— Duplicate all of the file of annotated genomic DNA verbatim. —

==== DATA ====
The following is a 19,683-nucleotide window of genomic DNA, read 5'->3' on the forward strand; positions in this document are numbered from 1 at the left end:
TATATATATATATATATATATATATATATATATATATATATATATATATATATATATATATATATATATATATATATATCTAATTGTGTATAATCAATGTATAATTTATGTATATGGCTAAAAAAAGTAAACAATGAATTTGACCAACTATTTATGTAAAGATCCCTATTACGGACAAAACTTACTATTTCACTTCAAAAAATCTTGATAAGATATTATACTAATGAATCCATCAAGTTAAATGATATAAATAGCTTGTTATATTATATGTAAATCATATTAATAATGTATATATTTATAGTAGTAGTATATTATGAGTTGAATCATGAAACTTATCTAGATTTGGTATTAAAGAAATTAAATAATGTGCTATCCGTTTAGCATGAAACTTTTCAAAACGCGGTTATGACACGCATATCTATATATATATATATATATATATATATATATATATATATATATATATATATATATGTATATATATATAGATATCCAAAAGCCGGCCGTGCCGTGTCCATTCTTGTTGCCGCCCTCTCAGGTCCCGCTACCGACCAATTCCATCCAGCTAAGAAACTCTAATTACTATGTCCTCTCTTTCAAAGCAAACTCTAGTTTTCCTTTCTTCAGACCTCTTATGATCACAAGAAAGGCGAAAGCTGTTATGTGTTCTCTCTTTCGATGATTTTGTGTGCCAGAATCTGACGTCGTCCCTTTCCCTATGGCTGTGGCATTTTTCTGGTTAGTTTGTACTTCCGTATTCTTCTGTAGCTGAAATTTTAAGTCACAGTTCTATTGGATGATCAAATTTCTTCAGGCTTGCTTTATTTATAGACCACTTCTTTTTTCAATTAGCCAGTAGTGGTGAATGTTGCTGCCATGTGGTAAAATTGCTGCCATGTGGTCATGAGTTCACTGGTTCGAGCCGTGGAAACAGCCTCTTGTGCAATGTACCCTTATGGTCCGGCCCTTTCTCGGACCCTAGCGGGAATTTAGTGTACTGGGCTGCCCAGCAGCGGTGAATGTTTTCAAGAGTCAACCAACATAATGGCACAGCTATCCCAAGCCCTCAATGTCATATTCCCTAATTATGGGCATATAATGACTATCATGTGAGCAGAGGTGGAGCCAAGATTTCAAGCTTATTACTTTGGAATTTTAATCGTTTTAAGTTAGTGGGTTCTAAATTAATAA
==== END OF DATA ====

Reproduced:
The following is a 19,683-nucleotide window of genomic DNA, read 5'->3' on the forward strand; positions in this document are numbered from 1 at the left end:
TATATATATATATATATATATATATATATATATATATATATATATATATATATATATATATATATATATATATATATATCTAATTGTGTATAATCAATGTATAATTTATGTATATGGCTAAAAAAAGTAAACAATGAATTTGACCAACTATTTATGTAAAGATCCCTATTACGGACAAAACTTACTATTTCACTTCAAAAAATCTTGATAAGATATTATACTAATGAATCCATCAAGTTAAATGATATAAATAGCTTGTTATATTATATGTAAATCATATTAATAATGTATATATTTATAGTAGTAGTATATTATGAGTTGAATCATGAAACTTATCTAGATTTGGTATTAAAGAAATTAAATAATGTGCTATCCGTTTAGCATGAAACTTTTCAAAACGCGGTTATGACACGCATATCTATATATATATATATATATATATATATATATATATATATATATATATATATATATGTATATATATATAGATATCCAAAAGCCGGCCGTGCCGTGTCCATTCTTGTTGCCGCCCTCTCAGGTCCCGCTACCGACCAATTCCATCCAGCTAAGAAACTCTAATTACTATGTCCTCTCTTTCAAAGCAAACTCTAGTTTTCCTTTCTTCAGACCTCTTATGATCACAAGAAAGGCGAAAGCTGTTATGTGTTCTCTCTTTCGATGATTTTGTGTGCCAGAATCTGACGTCGTCCCTTTCCCTATGGCTGTGGCATTTTTCTGGTTAGTTTGTACTTCCGTATTCTTCTGTAGCTGAAATTTTAAGTCACAGTTCTATTGGATGATCAAATTTCTTCAGGCTTGCTTTATTTATAGACCACTTCTTTTTTCAATTAGCCAGTAGTGGTGAATGTTGCTGCCATGTGGTAAAATTGCTGCCATGTGGTCATGAGTTCACTGGTTCGAGCCGTGGAAACAGCCTCTTGTGCAATGTACCCTTATGGTCCGGCCCTTTCTCGGACCCTAGCGGGAATTTAGTGTACTGGGCTGCCCAGCAGCGGTGAATGTTTTCAAGAGTCAACCAACATAATGGCACAGCTATCCCAAGCCCTCAATGTCATATTCCCTAATTATGGGCATATAATGACTATCATGTGAGCAGAGGTGGAGCCAAGATTTCAAGCTTATTACTTTGGAATTTTAATCGTTTTAAGTTAGTGGGTTCTAAATTAATAA